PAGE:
The song was called “To Anacreon In Heaven.” That’s a great one, written around 1775. And it’s the song of a gentleman’s conviviality club. Famous composers Haydn and Hummel performed at their gathering place, the Crown & Anchor Tavern. They listened to classical music for hours and held banquets that lasted for hours. And their “anthem,” if you will, was “To Anacreon In Heaven.” They were called the Anacreontic Society, and Anacreon was a Greek poet whom one detractor called, “the dirty old man of Greek poetry.” And the first verse of “To Anacreon In Heaven” clearly celebrates carnal pleasures, drinking and music; if they’d had rock and roll back in the day they’d be celebrating sex and drugs and rock and roll. Frankly I think they were a little more bluster than reality. They likely weren’t ravaging comely lasses but they talked about it: “Voice, Fiddle, and Flute, no longer be mute, I’ll lend you my name and inspire you to boot, And besides I’ll instruct you, like me, to intwine The Myrtle of Venus [the goddess of love] with Bacchus’s Vine [the god of wine].”
So when Prohibition came around in the 1920s and the drive to make “The Banner” into the anthem heated up during the 1920s, many anti-Banner advocates objected to the song in part because of that homage to drinking in “To Anacreon In Heaven.” Isn’t that awesome?
That is really amazing. I guess the melody to that song would have been fairly well-known – did that help “The Star-Spangled Banner” become so popular and spread so fast?
Absolutely. The melody enjoyed widespread popularity. Eighty-four other compositions borrowed the melody before 1814; Key had even used it 1805. It’s challenging to us now, but I absolutely don’t buy this idea that it’s hard to sing and the words are hard to remember. Back in the day, people sang all four verses and they nailed it! At the time, people sang it as a solo until the last two lines: “O say does that star-spangled banner yet wave / O’er the land of the free and the home of the brave?” Like a toast at a banquet, where long-winded orators would go on and on, ending with “Three huzzahs, John Quincy Adams!” And they’d all raise their glasses and yell, “Huzzah! Huzzah! Huzzah!” and drink, a practice fueled by song.
Over the years, many journalists repeated the falsehood that Key wrote a poem and someone else put it to the melody. He specifically geared it to that tune. In part, Key’s indifference to his creation contributed to the myth. Throughout his life, Key remained modest and took no credit for his song, which allowed a Baltimore actor to take credit for pairing melody and words. The same thing happened with “America The Beautiful.” She [Katharine Lee Bates] did take credit for it, but she never promoted it or sought a dime from copyrights. She gave it as a gift to the American people, as did Key.
I think I even remember being told that false story in elementary school. How did “The Banner” overtake other popular songs such as “Hail Columbia” and “My Country ‘Tis Of Thee” that were also being sung around that time?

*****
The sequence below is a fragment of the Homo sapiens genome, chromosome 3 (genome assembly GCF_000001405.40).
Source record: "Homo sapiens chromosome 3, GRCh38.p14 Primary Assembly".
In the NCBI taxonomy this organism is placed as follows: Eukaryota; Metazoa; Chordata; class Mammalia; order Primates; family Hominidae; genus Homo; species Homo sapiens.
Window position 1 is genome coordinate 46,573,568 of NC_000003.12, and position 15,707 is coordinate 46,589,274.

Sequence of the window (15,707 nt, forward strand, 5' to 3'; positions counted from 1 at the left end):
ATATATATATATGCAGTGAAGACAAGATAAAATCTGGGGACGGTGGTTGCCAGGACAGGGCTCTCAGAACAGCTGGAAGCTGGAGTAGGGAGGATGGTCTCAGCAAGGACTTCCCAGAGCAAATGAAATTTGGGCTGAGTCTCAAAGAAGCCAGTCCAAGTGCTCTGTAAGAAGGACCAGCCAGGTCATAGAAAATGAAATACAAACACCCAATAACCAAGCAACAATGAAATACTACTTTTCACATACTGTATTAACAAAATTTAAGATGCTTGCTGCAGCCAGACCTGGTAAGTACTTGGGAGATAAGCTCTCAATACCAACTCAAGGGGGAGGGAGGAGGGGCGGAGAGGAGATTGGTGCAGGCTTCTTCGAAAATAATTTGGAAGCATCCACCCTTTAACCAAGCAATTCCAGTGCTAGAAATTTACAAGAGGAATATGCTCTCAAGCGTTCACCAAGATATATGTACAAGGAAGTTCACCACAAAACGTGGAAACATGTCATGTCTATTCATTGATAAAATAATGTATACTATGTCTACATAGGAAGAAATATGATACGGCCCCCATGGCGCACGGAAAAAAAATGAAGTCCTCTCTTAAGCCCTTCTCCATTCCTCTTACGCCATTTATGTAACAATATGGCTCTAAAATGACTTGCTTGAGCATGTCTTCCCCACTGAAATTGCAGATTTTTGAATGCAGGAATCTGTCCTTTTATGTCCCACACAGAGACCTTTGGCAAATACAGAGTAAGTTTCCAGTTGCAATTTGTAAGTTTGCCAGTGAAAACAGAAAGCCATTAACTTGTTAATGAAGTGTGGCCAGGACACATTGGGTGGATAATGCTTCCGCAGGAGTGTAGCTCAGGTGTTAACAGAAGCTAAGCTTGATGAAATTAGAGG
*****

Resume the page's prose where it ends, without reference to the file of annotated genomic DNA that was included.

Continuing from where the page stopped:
It is interesting how the “Big Five” candidates for the national anthem in the 1800s evolved. Everyone laughs at “Yankee Doodle,” but it is the oldest and most popular patriotic song in our history. When the defenders of Fort McHenry hoisted the flag to which Key paid homage on the morning of September 14, 1814, the fort’s band played “Yankee Doodle.” Though ridiculed throughout the years for its melody and words, I think it’s possible to play a heartfelt version. I try to do it with me on guitar and vocals with banjo accompaniment [by John Giriat].
The next anthem alternative, “Hail Columbia,” would likely have been our national anthem — were not for “The Star-Spangled Banner,” unless “America the Beautiful” supplanted them both. Two Americans wrote “Hail Columbia, as opposed to “The Banner,” where Key married word to an English song. However, “Hail, Columbia” is also a parody, where the poets wedded verses to a well-known instrumental piece, “The President’s March,” which came out in 1789. A decade later, an actor in Philadelphia approached Joseph Hopkinson to write words for the melody. The result, “Hail Columbia,” is a stilted, old-fashioned song inferior to “The Banner” and includes two passages in there that are hard to sing. It lacks the forcefulness, drama and edge of “The Star-Spangled Banner.”
After “The Banner” comes along, “My Country ‘Tis Of Thee” rose to popularity, though it could never be the national anthem because it borrows the melody of “God Save The King,” or “God Save The Queen,” depending on the gender of the monarch in power. Its continued popularity in the schools confused people to the degree that, as I discovered in the National Archives, ordinary Americans would write to the Secretary of War or the Secretary of the Navy asking them to clarify which song constituted the official national anthem. One high school principal in Washington state wrote that his community stood for “My Country ‘Tis Of Thee,” but reported that in another town, they stand for “The Star-Spangled Banner.” There was mass confusion. Then you have “Columbia, The Gem Of The Ocean,” also of unsure origins and a seeming derivative of “Brittania, The Gem of the Ocean,” which rounded out the Big Five.
In the 1900’s, “America The Beautiful” rose to prominence as a poem and people tried to pair music to it, though even the writer of the poem, Katharine Lee Bates, who died in 1929, considered the pairing that we know today — the melody that Ray Charles sings and that we all sing in school — to not have been up to stuff as the definitive version. And again, she did not promote the song at all so there’s uncertainty surrounding her composition in the 1920s.
Before World War II, ”God Bless America” came along, but this song will never be the anthem, partly because “God” is so prominent and the melody is a bit campy. [Irving] Berlin wrote it as a toss-off during World War I and dusted it off for the Second World War in 1939. As with “America The Beautiful,” this song contains difficult passages to sing: “From the mountains, to the prairies, to the oceans white with foam, God bless America” – that’s a leap for an amateur singer. And the passage in “America The Beautiful”: “America, America, God shed his grace on thee” Is a little clunky and old-fashioned. It may not be the same melodic stretch as “The Star-Spangled Banner,” but it’s still not a simple thing for amateurs to hit.